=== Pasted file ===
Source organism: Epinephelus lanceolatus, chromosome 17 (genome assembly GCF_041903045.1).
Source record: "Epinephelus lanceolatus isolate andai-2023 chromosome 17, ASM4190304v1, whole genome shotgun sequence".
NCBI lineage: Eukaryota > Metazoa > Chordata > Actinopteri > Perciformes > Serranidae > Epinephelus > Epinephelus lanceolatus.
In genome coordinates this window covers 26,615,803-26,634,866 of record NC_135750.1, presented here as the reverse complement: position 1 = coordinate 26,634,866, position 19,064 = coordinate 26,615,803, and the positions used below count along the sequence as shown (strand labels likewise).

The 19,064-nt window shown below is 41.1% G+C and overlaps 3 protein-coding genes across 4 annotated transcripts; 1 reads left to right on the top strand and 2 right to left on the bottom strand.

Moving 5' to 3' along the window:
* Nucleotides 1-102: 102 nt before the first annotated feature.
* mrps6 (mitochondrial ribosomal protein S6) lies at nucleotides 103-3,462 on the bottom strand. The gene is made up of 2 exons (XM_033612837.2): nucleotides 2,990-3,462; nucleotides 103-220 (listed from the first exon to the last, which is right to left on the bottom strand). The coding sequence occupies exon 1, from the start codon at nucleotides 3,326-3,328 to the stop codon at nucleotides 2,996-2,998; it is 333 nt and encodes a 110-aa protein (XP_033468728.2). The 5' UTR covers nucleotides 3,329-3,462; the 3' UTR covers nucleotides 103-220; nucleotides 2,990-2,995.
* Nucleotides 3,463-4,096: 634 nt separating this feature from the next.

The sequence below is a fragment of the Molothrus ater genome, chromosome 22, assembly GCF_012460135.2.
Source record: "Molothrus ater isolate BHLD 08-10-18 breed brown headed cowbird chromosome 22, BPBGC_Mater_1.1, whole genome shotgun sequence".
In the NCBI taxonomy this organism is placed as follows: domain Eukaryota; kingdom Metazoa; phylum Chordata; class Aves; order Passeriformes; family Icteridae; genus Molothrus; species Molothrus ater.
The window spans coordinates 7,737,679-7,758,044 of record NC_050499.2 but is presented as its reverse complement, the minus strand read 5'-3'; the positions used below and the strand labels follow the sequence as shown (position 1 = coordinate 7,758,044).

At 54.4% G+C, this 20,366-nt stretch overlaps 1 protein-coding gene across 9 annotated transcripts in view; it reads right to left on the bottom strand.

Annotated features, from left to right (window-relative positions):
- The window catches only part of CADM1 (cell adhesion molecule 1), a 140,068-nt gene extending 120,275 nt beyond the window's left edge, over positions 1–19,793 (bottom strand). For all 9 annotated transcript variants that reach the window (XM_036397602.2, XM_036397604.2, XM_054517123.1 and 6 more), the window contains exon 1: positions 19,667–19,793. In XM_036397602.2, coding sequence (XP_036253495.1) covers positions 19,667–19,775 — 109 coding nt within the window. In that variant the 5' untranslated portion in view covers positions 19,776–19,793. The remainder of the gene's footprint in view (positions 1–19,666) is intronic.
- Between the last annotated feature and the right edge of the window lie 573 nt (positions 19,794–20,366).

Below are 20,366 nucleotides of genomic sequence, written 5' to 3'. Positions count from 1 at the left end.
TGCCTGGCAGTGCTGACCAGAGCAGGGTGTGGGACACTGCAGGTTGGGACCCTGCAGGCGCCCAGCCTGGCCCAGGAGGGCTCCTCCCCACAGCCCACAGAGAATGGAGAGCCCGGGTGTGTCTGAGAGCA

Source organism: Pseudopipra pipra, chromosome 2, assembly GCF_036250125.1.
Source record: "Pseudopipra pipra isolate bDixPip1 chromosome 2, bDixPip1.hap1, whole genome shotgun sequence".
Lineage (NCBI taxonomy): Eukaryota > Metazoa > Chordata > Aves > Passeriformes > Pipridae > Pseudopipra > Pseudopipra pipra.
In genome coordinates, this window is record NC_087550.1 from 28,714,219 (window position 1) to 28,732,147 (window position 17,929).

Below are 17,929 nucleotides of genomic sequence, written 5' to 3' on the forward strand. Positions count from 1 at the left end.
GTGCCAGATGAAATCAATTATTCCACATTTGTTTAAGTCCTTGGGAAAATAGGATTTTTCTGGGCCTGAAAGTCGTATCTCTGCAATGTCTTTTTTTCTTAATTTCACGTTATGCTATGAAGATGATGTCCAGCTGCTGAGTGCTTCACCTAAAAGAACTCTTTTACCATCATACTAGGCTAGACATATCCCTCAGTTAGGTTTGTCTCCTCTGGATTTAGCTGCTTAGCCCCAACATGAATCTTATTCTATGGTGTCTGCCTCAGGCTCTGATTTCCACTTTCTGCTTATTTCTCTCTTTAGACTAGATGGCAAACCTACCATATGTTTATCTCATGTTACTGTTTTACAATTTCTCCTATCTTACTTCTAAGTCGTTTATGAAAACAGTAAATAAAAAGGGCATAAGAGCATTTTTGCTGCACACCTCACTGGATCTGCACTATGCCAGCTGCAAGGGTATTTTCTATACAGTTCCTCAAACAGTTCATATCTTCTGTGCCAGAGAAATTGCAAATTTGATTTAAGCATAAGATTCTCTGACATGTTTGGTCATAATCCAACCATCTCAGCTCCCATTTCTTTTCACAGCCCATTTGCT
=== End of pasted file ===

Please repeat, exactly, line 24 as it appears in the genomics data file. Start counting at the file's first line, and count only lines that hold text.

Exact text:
Below are 17,929 nucleotides of genomic sequence, written 5' to 3' on the forward strand. Positions count from 1 at the left end.